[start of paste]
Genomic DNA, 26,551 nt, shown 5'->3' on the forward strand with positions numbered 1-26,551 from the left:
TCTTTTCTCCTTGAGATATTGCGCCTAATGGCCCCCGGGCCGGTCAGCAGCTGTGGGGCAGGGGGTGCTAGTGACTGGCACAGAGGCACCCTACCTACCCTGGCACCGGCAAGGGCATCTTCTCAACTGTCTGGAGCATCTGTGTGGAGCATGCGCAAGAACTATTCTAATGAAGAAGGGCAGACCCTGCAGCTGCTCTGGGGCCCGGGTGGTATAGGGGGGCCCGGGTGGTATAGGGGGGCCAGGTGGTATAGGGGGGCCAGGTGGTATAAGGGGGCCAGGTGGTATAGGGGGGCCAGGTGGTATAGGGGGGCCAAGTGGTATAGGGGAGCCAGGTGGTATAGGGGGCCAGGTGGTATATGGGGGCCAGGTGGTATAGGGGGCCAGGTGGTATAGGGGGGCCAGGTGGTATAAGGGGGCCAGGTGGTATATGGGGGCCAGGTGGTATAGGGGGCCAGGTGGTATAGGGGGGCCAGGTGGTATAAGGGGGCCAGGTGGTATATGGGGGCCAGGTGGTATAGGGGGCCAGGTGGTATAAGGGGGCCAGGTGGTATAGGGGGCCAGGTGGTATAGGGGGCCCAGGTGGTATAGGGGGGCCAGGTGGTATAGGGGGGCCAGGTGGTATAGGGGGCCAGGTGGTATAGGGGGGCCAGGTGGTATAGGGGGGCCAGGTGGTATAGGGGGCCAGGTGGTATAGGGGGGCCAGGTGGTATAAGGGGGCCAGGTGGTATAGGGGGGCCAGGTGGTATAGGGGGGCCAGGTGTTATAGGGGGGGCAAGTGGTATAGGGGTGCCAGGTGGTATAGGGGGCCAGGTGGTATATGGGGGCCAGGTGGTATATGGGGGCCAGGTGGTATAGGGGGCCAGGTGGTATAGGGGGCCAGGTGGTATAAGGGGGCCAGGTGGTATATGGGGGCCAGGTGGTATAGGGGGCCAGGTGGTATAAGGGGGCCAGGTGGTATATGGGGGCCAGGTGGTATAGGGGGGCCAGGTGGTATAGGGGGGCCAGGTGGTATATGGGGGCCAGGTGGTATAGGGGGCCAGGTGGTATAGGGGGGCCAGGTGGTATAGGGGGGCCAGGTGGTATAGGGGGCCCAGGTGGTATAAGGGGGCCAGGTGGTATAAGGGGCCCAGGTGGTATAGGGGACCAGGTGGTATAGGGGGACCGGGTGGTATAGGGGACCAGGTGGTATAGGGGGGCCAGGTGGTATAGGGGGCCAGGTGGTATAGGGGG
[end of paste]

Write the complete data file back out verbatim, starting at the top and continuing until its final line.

Genomic DNA, 26,551 nt, shown 5'->3' on the forward strand with positions numbered 1-26,551 from the left:
TCTTTTCTCCTTGAGATATTGCGCCTAATGGCCCCCGGGCCGGTCAGCAGCTGTGGGGCAGGGGGTGCTAGTGACTGGCACAGAGGCACCCTACCTACCCTGGCACCGGCAAGGGCATCTTCTCAACTGTCTGGAGCATCTGTGTGGAGCATGCGCAAGAACTATTCTAATGAAGAAGGGCAGACCCTGCAGCTGCTCTGGGGCCCGGGTGGTATAGGGGGGCCCGGGTGGTATAGGGGGGCCAGGTGGTATAGGGGGGCCAGGTGGTATAAGGGGGCCAGGTGGTATAGGGGGGCCAGGTGGTATAGGGGGGCCAAGTGGTATAGGGGAGCCAGGTGGTATAGGGGGCCAGGTGGTATATGGGGGCCAGGTGGTATAGGGGGCCAGGTGGTATAGGGGGGCCAGGTGGTATAAGGGGGCCAGGTGGTATATGGGGGCCAGGTGGTATAGGGGGCCAGGTGGTATAGGGGGGCCAGGTGGTATAAGGGGGCCAGGTGGTATATGGGGGCCAGGTGGTATAGGGGGCCAGGTGGTATAAGGGGGCCAGGTGGTATAGGGGGCCAGGTGGTATAGGGGGCCCAGGTGGTATAGGGGGGCCAGGTGGTATAGGGGGGCCAGGTGGTATAGGGGGCCAGGTGGTATAGGGGGGCCAGGTGGTATAGGGGGGCCAGGTGGTATAGGGGGCCAGGTGGTATAGGGGGGCCAGGTGGTATAAGGGGGCCAGGTGGTATAGGGGGGCCAGGTGGTATAGGGGGGCCAGGTGTTATAGGGGGGGCAAGTGGTATAGGGGTGCCAGGTGGTATAGGGGGCCAGGTGGTATATGGGGGCCAGGTGGTATATGGGGGCCAGGTGGTATAGGGGGCCAGGTGGTATAGGGGGCCAGGTGGTATAAGGGGGCCAGGTGGTATATGGGGGCCAGGTGGTATAGGGGGCCAGGTGGTATAAGGGGGCCAGGTGGTATATGGGGGCCAGGTGGTATAGGGGGGCCAGGTGGTATAGGGGGGCCAGGTGGTATATGGGGGCCAGGTGGTATAGGGGGCCAGGTGGTATAGGGGGGCCAGGTGGTATAGGGGGGCCAGGTGGTATAGGGGGCCCAGGTGGTATAAGGGGGCCAGGTGGTATAAGGGGCCCAGGTGGTATAGGGGACCAGGTGGTATAGGGGGACCGGGTGGTATAGGGGACCAGGTGGTATAGGGGGGCCAGGTGGTATAGGGGGCCAGGTGGTATAGGGGG